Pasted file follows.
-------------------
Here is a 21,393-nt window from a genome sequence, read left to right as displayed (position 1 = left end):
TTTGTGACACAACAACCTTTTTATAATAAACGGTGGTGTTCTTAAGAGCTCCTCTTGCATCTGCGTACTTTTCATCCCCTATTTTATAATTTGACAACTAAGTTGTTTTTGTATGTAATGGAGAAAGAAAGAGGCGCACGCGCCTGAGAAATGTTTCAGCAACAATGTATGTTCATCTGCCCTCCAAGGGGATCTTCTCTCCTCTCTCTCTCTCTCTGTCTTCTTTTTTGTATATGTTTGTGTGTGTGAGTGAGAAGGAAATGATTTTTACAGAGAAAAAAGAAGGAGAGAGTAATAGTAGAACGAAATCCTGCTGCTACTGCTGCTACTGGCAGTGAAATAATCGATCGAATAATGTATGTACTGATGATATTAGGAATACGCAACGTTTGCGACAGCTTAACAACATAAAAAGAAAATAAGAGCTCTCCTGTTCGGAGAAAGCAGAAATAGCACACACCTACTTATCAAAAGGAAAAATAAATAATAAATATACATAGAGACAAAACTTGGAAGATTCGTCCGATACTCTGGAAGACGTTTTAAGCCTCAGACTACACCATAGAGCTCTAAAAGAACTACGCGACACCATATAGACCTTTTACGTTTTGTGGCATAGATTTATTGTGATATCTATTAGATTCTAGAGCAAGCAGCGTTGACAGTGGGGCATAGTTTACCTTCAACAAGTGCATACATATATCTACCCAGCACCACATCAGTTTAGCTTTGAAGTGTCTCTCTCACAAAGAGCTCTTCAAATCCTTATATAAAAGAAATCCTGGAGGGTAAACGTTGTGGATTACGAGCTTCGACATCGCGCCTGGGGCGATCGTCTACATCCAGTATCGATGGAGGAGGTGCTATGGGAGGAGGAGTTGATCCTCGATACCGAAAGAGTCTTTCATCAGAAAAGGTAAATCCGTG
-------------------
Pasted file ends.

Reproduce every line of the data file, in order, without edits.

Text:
Here is a 21,393-nt window from a genome sequence, read left to right as displayed (position 1 = left end):
TTTGTGACACAACAACCTTTTTATAATAAACGGTGGTGTTCTTAAGAGCTCCTCTTGCATCTGCGTACTTTTCATCCCCTATTTTATAATTTGACAACTAAGTTGTTTTTGTATGTAATGGAGAAAGAAAGAGGCGCACGCGCCTGAGAAATGTTTCAGCAACAATGTATGTTCATCTGCCCTCCAAGGGGATCTTCTCTCCTCTCTCTCTCTCTCTGTCTTCTTTTTTGTATATGTTTGTGTGTGTGAGTGAGAAGGAAATGATTTTTACAGAGAAAAAAGAAGGAGAGAGTAATAGTAGAACGAAATCCTGCTGCTACTGCTGCTACTGGCAGTGAAATAATCGATCGAATAATGTATGTACTGATGATATTAGGAATACGCAACGTTTGCGACAGCTTAACAACATAAAAAGAAAATAAGAGCTCTCCTGTTCGGAGAAAGCAGAAATAGCACACACCTACTTATCAAAAGGAAAAATAAATAATAAATATACATAGAGACAAAACTTGGAAGATTCGTCCGATACTCTGGAAGACGTTTTAAGCCTCAGACTACACCATAGAGCTCTAAAAGAACTACGCGACACCATATAGACCTTTTACGTTTTGTGGCATAGATTTATTGTGATATCTATTAGATTCTAGAGCAAGCAGCGTTGACAGTGGGGCATAGTTTACCTTCAACAAGTGCATACATATATCTACCCAGCACCACATCAGTTTAGCTTTGAAGTGTCTCTCTCACAAAGAGCTCTTCAAATCCTTATATAAAAGAAATCCTGGAGGGTAAACGTTGTGGATTACGAGCTTCGACATCGCGCCTGGGGCGATCGTCTACATCCAGTATCGATGGAGGAGGTGCTATGGGAGGAGGAGTTGATCCTCGATACCGAAAGAGTCTTTCATCAGAAAAGGTAAATCCGTG